Jeffrey D. Allred, Deseret News
LAYTON — College football coaches — representing programs from the junior college ranks to teams in the BCS — have descended on Davis County this week for the annual All Poly Camp. They’re here to lend a hand in putting approximately 400 future prospects through three days of instruction centering around “attitude, academics and athletics.”
Interest has grown over the 14 years since the camp was established. Coaches from Benedict (S.C.), Boise State, BYU, California, Hawaii, Indiana State, Lewis and Clark, Mesa Community College, Montana, Mount San Antonio (Calif.), Nevada, Oklahoma, Oklahoma State, Oregon State, Pittsburgh, Snow College, South Florida, Southern Utah, Stanford, UNLV, Utah, Utah State, Washington, Weber State and Wisconsin are among those participating this time around.
“We’re really excited that they’ve taken interest in the kids that we have coming in,” said Alema Te’o, camp founder and director.
The coaches, he added, appreciate the competitive edge and the high level of play. Besides showcasing Utah talent, the camp draws outside players as well. This year’s camp includes hopefuls from as far away as American Samoa and Florida.
Te’o said that they come here to get looked at by multiple institutions in hope of securing opportunities at all levels.
“Our main focal point is to promote higher education through football,” he said.
It’s all about exposure — and lots of it.
Utah defensive coordinator Kalani Sitake likes how the most important aspect of the camp is getting the football players educated about academics. He appreciates that time on the first day is dedicated to bringing everyone up to speed on the NCAA clearinghouse. Sitake said many high school student-athletes don’t really understand how it works and what needs to be done to be eligible academically.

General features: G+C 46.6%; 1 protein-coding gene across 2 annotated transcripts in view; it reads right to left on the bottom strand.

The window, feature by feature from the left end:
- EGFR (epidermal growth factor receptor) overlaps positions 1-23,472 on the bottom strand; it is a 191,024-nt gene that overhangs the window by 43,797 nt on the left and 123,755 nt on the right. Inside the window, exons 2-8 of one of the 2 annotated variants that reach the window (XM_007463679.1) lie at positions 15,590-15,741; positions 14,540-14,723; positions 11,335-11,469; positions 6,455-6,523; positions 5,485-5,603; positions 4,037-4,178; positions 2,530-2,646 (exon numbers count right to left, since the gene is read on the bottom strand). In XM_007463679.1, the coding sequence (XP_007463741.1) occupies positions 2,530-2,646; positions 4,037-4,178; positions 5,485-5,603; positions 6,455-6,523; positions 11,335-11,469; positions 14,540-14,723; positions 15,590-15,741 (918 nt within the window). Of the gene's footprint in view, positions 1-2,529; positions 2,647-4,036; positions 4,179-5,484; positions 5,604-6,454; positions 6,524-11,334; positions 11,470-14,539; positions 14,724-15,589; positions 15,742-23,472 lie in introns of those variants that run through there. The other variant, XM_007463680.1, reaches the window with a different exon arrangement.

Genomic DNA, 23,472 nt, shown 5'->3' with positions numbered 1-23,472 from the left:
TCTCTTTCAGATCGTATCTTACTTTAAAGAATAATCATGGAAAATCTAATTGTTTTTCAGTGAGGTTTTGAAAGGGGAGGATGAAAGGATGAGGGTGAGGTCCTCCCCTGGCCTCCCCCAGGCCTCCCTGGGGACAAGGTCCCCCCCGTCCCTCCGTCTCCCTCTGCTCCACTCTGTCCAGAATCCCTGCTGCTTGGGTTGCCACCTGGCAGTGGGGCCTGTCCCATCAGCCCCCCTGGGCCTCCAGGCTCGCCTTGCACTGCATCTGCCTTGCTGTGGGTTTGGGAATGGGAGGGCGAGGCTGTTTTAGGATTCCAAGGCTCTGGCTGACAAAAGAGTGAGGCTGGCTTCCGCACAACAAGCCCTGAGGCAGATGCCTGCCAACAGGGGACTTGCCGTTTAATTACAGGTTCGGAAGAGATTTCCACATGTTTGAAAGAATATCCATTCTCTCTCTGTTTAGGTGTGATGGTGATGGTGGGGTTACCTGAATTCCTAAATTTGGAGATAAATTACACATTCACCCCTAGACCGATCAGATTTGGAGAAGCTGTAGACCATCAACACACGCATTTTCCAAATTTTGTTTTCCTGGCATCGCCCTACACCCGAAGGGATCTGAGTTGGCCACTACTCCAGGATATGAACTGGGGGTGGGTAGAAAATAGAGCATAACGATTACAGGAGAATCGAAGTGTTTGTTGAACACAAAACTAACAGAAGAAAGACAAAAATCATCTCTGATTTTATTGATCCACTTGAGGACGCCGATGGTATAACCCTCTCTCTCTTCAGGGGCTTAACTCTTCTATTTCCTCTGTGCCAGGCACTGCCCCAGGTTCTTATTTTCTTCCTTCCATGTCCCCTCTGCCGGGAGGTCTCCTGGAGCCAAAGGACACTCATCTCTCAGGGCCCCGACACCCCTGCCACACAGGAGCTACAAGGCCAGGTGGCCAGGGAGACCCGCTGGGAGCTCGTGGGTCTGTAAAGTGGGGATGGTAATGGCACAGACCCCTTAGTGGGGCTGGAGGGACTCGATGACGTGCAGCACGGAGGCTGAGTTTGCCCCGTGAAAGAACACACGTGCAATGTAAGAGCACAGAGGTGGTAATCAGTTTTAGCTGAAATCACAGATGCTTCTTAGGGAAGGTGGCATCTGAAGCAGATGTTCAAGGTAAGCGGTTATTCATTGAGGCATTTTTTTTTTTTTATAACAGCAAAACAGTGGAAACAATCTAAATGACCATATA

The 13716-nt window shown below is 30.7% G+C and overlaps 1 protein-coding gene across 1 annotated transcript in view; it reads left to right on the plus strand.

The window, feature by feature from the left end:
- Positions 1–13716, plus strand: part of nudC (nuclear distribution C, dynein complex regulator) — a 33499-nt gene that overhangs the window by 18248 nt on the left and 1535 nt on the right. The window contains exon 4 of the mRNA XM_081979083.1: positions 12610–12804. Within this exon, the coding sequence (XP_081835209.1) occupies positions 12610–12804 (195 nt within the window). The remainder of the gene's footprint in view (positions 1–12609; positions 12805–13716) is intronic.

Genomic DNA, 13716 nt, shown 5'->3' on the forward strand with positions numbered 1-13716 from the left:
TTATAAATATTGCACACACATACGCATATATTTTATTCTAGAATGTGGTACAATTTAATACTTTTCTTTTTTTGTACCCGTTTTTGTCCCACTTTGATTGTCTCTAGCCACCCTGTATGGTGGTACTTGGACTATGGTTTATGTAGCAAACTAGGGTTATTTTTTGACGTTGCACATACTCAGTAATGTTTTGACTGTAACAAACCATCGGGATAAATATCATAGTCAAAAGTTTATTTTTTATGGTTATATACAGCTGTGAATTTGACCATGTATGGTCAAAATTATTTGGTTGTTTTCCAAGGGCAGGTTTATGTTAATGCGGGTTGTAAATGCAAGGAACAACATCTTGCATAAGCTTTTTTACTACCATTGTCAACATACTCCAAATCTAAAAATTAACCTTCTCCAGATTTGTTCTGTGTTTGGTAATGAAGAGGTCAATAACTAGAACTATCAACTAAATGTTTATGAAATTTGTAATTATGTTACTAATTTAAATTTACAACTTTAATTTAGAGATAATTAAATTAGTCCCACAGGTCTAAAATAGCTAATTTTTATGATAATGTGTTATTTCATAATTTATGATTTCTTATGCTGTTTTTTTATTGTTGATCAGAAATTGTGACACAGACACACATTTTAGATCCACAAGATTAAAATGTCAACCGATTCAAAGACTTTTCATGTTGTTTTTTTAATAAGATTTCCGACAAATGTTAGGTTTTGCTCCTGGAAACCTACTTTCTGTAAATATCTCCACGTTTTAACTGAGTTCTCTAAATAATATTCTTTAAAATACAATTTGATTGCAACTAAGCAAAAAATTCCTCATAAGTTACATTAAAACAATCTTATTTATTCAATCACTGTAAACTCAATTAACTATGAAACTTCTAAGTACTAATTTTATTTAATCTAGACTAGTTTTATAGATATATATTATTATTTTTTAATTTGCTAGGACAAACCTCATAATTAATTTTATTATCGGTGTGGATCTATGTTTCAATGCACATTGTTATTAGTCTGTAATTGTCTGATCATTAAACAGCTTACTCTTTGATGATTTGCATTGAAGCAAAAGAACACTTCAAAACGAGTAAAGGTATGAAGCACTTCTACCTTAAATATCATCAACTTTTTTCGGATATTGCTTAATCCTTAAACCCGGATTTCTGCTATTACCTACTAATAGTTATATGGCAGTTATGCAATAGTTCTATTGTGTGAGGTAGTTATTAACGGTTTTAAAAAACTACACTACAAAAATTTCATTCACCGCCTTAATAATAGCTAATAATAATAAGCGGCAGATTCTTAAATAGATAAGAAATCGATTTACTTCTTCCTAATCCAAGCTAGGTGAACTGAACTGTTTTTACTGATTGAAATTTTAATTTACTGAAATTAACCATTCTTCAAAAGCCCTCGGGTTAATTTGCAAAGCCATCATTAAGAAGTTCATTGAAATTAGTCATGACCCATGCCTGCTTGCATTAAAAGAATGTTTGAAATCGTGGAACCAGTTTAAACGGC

The All Poly Camp, which is open to all players, also includes guest lectures by community leaders and successful players. Thursday’s opening session featured remarks by former NFL lineman Edwin Mulitalo, who won a Super Bowl with the Baltimore Ravens in 2001.
“It’s for everybody and it’s benefitted a lot of people,” said Sitake, who acknowledged that a lot of college coaches have bought into it because it is something good — as is the talent pool. The latter, though, is secondary to the main mission.
“The most important thing is it’s just a way for everyone to give back and just try to work for something that’s positive for these young men to go through,” Sitake explained. “Anything that has to do with young men getting opportunities, especially with education, I’m all for. There are a lot of great coaches that are going to be here that are in the same boat.”
BYU offensive coordinator Robert Anae, who has been with the camp since it was started, considers it a labor of love and a means to expose kids to opportunities.
“I don’t really look at this as an evaluation tool for recruiting. I don’t. Because I think if you do that you’re here for the wrong reason as a coach,” Anae said. “You lay it on the line because that’s what you do and you love what you do. It’s not work. If there’s an evaluation/recruiting element, that’s not the purpose.
“The purpose is to expose these kids to quality coaching, give them something to shoot for — what they’re looking for to become men,” he continued. “Football is the byproduct.”
BYU defensive line coach Steve Kaufusi had similar thoughts.
“The reason I’m here is I want to give back and do a good deed,” he said. “I’ve played the game and I’ve coached, so why not come and help some young kids and help teach them.”